, the online book shopping platform that has now raised over $6.5 million for independent bookstores that are affiliated with it, is now available to the U.K. trade and will be open to consumers in November.

Bookshop founder and CEO, Andy Hunter, said: "Bookshops are essential to a healthy culture, and online sales are vital to safeguarding their future. COVID-19 has added further urgency to the need for bookshops to compete for online sales.

"Bookshop’s mission is to support local, brick and mortar bookstores and preserve them as vital parts of our communities, giving them a simple, free, easy-to-use platform to serve their customers online, and providing financial support with our profit-sharing affiliate program."

Nicole Vanderbilt, U.K. managing director at Bookshop, and formerly international v-p at Etsy, said: "At a time when Amazon has enjoyed even greater advantage over high street competitors as a result of the pandemic, Bookshop offers a socially conscious alternative to consumers wishing to shop online, while supporting bookshops in competing in an ecommerce environment. We’re delighted to be launching in the U.K. and look forward to working with bookshops, publishers, authors, and beyond across the U.K."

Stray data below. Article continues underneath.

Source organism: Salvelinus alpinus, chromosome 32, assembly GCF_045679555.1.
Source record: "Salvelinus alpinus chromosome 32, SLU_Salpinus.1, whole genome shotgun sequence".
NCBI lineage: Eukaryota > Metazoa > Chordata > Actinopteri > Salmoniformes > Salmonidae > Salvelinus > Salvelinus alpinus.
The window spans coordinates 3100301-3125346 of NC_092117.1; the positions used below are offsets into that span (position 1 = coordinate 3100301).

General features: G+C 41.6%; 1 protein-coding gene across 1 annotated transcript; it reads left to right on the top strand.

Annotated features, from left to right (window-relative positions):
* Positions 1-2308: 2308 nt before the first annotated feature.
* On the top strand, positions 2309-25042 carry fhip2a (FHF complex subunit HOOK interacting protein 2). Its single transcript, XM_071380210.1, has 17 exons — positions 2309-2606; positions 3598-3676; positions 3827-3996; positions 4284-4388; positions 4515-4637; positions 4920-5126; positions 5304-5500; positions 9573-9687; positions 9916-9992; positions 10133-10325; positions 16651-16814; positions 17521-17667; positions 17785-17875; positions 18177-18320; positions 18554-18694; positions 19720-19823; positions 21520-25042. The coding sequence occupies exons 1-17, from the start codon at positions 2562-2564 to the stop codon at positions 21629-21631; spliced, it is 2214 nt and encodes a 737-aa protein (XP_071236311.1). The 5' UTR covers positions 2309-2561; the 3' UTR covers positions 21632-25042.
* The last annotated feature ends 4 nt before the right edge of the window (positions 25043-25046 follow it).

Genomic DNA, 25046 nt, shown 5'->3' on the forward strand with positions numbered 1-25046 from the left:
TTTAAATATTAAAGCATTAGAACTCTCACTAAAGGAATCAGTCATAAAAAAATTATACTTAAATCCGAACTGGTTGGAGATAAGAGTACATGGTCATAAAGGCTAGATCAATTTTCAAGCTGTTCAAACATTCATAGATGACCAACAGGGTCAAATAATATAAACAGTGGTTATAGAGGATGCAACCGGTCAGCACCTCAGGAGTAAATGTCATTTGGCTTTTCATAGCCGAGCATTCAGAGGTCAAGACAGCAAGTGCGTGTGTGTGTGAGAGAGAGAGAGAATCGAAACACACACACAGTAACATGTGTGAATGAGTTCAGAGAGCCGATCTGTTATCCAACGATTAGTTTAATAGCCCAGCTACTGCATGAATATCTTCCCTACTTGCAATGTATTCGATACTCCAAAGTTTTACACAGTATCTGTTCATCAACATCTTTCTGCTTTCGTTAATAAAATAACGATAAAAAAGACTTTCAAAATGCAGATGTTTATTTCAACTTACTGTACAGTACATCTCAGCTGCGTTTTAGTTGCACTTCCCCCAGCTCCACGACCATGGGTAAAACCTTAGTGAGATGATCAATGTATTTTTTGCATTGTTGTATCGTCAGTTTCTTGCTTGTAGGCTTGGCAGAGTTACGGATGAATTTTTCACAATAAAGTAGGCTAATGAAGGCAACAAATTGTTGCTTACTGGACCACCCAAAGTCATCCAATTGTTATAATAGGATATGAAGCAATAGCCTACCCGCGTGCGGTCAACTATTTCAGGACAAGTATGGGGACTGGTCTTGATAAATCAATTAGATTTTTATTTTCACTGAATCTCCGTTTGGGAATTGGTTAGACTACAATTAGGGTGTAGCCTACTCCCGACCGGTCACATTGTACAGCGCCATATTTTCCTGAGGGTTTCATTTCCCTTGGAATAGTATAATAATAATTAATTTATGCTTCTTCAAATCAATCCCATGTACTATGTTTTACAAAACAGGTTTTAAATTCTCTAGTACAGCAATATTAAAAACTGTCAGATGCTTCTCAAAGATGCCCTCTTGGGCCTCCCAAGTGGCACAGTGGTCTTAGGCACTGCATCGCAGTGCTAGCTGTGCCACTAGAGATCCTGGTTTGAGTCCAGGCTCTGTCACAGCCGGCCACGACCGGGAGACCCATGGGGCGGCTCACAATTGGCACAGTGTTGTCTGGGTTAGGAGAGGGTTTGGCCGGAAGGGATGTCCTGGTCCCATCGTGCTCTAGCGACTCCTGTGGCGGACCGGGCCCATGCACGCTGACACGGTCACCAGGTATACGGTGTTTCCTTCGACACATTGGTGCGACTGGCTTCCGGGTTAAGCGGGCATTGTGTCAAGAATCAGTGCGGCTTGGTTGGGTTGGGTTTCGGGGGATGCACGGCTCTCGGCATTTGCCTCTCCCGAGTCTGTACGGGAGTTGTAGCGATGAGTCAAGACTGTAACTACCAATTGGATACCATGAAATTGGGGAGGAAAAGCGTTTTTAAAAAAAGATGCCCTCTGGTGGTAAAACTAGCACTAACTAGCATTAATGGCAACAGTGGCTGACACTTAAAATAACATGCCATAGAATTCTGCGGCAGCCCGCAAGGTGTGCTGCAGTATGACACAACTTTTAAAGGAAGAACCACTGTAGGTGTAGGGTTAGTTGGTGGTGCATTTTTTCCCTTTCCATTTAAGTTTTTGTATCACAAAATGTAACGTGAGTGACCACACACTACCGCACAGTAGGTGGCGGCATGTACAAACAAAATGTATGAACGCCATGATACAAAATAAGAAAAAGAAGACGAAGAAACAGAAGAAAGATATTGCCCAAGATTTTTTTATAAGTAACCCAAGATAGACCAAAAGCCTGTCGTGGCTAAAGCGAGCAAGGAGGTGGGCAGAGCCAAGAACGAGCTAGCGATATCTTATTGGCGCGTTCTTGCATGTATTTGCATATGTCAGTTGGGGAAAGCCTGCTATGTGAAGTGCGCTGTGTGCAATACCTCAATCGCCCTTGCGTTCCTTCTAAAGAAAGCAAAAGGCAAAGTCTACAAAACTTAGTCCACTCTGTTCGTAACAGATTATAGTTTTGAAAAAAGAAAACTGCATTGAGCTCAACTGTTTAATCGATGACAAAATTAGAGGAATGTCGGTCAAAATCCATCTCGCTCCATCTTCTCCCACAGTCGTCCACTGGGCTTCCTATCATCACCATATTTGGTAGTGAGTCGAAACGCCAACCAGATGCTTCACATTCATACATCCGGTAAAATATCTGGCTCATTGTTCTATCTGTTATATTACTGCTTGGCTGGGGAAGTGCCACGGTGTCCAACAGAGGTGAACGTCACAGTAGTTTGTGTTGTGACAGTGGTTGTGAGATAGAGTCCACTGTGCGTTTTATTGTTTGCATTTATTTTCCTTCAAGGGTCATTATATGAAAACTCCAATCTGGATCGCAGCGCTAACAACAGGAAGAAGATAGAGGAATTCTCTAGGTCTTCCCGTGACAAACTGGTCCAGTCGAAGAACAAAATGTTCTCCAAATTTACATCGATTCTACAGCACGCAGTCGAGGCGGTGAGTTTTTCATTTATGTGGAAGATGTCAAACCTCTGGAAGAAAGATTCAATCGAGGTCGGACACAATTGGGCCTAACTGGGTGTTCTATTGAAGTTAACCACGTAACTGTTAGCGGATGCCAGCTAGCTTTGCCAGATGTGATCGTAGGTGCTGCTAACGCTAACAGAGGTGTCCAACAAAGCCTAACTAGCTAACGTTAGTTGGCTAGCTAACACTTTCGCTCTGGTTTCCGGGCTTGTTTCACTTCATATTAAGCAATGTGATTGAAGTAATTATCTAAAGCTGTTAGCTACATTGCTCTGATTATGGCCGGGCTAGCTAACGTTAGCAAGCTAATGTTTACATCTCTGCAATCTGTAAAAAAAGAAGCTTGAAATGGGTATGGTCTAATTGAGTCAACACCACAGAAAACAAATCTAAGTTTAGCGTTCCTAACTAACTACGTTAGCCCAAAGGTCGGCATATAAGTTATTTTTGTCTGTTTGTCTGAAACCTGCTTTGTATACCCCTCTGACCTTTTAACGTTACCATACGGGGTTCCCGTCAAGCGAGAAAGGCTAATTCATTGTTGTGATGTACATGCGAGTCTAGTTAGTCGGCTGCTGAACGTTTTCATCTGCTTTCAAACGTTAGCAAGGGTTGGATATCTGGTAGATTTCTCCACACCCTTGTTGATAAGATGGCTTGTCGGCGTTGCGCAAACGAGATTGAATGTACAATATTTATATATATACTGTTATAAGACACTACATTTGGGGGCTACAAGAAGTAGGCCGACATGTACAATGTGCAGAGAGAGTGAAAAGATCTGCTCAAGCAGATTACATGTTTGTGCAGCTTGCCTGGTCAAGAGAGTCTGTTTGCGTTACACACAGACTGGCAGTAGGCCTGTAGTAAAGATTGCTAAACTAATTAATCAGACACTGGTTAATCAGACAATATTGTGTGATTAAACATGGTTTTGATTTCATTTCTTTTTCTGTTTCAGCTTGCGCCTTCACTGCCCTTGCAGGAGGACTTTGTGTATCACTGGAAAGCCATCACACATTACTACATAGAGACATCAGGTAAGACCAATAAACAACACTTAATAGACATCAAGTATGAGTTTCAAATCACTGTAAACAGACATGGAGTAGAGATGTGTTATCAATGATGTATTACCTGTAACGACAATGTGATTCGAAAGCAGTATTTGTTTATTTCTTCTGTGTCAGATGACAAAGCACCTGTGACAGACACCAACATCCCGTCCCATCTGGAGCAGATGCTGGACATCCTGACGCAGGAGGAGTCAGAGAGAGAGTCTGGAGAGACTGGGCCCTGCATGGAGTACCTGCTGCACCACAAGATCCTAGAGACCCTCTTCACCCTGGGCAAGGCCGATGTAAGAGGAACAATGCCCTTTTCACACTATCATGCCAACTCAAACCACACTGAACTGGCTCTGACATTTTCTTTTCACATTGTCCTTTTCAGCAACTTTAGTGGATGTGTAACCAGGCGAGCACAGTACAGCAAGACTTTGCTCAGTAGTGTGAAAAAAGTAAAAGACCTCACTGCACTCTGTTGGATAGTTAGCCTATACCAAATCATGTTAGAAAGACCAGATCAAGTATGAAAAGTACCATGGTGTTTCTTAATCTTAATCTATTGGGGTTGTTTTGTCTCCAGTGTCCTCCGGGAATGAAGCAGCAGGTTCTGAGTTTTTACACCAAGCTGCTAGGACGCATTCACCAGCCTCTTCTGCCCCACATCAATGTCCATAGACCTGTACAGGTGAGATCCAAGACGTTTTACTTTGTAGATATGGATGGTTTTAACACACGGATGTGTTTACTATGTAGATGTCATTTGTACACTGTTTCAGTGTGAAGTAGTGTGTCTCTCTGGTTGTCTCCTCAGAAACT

Bookshop is working with U.K. wholesaler Gardners, which is handling fulfillment.

Meryl Halls, managing director of the U.K.'s Booksellers Association, said the BA has been following Bookshop's progress in the U.S. and is excited it is now opening in the U.K. "We’ve seen emerge as an innovative partner for U.S. indie booksellers, and its mission to support and empower bookshops online is ever-more important in the U.K. – especially now, as the high street rebuilds, consumers tentatively return to shops, and retailers need to continue to offer a hybrid model to their customers. This new world that UK independent booksellers need to operate in requires a new model, and we know that has proven to be that for U.S. indie booksellers," she said in a statement.

"A high profile alternative to Amazon in the lead up to Christmas can only help high street independents achieve increased cut-through online with Amazon-averse consumers, authors and others who want to support their local high streets and shop independently."

A longer version of this story appeared in the U.K. trade publication BookBrunch.